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United States v. Johnson, 2019 WL 1130258 (S.D.N.Y. 2019)

Case (cite)
United States v. Johnson, 2019 WL 1130258 (S.D.N.Y. 2019)
Year
2019
State
New York
Type of proceeding
Trial
Type of claim
Evidentiary
Expert evidence ruling reversing or affirming on appeal:
Admitted
What was the ruling?
N/A; Trial court
Type of evidence at issue:
Firearms identification
Defense or Prosecution Expert
Prosecution
Name of expert(s) who were the subject of the ruling
Jonathan Fox
Summary of reasons for ruling
Defendant argued that testimony should be excluded because toolmark identification is too subjective, there is no known arror rate, and there is no empirical basis that individual firearms leave unique marks. The court held that all Daubert factors were satisfied, largely supporting their reasoning through cases from other jurisdictions. Further the court stated, "the weaknesses in the methodology of toolmark identification analysis are readily apparent, have been discussed at length in the scientific literature, and can be addressed effectively on cross-examination. These weaknesses are also not particularly complicated or difficult to grasp, and thus are likely to be understood by jurors if addressed on cross-examination"Because the expert clearly stated that he "would never" state his conclusions as 100% certainty, the court declined to limit his testimony.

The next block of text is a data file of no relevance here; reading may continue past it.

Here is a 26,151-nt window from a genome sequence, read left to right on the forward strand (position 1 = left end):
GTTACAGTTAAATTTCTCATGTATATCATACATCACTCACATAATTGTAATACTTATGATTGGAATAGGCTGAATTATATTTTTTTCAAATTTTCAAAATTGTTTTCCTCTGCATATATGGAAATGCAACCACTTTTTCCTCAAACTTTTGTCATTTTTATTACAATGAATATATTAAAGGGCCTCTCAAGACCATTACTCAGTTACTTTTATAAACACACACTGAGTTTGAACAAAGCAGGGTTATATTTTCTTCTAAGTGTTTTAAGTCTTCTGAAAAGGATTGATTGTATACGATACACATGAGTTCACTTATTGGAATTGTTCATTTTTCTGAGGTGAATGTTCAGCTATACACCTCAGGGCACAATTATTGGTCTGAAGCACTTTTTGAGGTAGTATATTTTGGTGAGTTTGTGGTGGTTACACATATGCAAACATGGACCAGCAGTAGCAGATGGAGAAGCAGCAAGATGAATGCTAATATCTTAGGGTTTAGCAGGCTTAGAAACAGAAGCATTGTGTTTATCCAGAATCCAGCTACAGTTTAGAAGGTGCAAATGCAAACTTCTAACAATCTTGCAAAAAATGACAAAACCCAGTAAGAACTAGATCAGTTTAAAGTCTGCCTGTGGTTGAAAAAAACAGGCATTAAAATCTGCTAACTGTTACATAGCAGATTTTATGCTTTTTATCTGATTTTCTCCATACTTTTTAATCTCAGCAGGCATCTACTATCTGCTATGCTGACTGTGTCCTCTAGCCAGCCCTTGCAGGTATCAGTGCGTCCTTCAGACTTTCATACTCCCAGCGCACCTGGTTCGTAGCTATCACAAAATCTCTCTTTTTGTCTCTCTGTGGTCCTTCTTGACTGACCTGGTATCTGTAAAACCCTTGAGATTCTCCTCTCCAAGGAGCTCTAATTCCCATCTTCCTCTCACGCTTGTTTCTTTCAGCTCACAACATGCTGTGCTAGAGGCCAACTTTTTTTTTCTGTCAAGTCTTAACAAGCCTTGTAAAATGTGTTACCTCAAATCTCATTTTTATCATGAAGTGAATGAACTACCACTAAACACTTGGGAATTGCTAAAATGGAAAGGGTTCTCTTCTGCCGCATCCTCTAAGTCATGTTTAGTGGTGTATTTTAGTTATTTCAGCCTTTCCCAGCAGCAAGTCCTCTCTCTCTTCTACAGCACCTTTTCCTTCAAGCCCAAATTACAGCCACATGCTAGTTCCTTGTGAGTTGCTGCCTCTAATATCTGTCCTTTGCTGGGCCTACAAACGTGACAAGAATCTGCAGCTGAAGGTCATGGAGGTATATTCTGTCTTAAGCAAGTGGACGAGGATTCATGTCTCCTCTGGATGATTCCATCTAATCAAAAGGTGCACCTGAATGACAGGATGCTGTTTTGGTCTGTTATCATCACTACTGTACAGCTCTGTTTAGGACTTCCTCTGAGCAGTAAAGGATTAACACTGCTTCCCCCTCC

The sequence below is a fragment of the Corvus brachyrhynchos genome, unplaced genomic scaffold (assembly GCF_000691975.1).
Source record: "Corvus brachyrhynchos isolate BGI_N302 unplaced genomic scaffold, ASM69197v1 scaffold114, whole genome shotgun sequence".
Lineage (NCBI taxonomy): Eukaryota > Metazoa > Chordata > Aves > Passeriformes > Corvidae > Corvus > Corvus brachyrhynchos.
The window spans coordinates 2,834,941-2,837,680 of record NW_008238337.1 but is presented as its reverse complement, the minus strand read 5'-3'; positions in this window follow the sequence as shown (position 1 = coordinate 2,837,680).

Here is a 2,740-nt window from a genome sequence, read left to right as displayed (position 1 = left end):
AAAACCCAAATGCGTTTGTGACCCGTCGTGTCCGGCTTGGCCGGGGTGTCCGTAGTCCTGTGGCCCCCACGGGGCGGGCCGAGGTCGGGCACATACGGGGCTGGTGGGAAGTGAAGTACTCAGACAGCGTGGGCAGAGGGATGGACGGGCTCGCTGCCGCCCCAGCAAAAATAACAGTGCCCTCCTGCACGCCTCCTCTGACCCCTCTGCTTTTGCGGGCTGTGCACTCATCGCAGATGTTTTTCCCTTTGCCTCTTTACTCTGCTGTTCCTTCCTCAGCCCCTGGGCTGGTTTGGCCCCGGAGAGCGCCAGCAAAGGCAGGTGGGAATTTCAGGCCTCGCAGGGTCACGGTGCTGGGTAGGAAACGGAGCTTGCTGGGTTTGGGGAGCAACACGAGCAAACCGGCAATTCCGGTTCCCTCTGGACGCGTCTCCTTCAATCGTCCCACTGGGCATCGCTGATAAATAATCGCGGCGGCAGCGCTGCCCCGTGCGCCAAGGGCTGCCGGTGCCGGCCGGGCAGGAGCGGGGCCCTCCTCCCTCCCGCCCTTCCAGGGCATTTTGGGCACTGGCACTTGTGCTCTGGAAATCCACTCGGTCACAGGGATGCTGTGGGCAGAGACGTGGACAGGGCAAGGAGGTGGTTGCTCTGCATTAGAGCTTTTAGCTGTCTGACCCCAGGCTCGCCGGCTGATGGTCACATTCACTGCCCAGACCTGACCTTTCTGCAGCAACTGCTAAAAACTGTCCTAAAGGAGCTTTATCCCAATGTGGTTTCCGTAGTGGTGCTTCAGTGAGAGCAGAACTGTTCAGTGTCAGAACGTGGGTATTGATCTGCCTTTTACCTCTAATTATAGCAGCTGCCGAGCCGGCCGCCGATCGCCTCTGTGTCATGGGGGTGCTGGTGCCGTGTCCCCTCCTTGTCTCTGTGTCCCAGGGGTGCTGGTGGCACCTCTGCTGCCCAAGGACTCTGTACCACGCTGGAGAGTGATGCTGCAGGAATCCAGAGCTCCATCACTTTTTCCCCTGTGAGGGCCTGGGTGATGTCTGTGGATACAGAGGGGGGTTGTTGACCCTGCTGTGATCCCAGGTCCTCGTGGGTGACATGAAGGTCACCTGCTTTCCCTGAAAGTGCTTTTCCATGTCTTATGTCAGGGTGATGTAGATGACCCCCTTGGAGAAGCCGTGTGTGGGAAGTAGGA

The jurisdiction’s standard for expert admissibility at the time – list all that apply: (Frye), (Daubert), (Post-2000 Rule 702), (Other)
Daubert; 702
Did lower court hold a hearing
N/A
Names of prosecution expert(s) two testified at hearing
Fox
Names of defense expert(s) who testified at hearing (or None).
Discussion of 2009 NAS Report (NAS2009) or PCAST report (PCAST)
NAS2009; PCAST
Discussion of error rates / reliability
Y
Frye Ruling
N
Limiting testimony ruling
Y
Language imposed by court to limit testimony
Chose not to limit
Ruling based in prior precedent / judicial notice
N
Daubert ruling emphasizing – which factors – (list 1-5)
(1), (2), (3), (4), (5)
Ruling on qualifications of expert
Y
Ruling on 702(a) – the expert will help / assist the jury
N
Ruling on 702(b) – the testimony is based on sufficient facts or data
N
Ruling on 702(c) – the testimony is the product of reliable principles and methods
Y
Ruling on 702(d) – reliable application of principles and methods to the facts of the case
N

Notes

Although this Court is aware of no decision that has outright excluded toolmark identification evidence as unreliable, over the past fifteen years the methodology for toolmark identification has come under increasing scrutiny in the courts.

 

It is also worth noting that the authors of the three scientific reports explicitly acknowledged that the rigorous, entirely objective, infallible, and certain standards that prevail within a scientific discipline are not necessarily properly applied in a courtroom. Indeed, the authors were careful to emphasize that their conclusions should not be read as commentary on the admissibility of toolmark evidence in courts.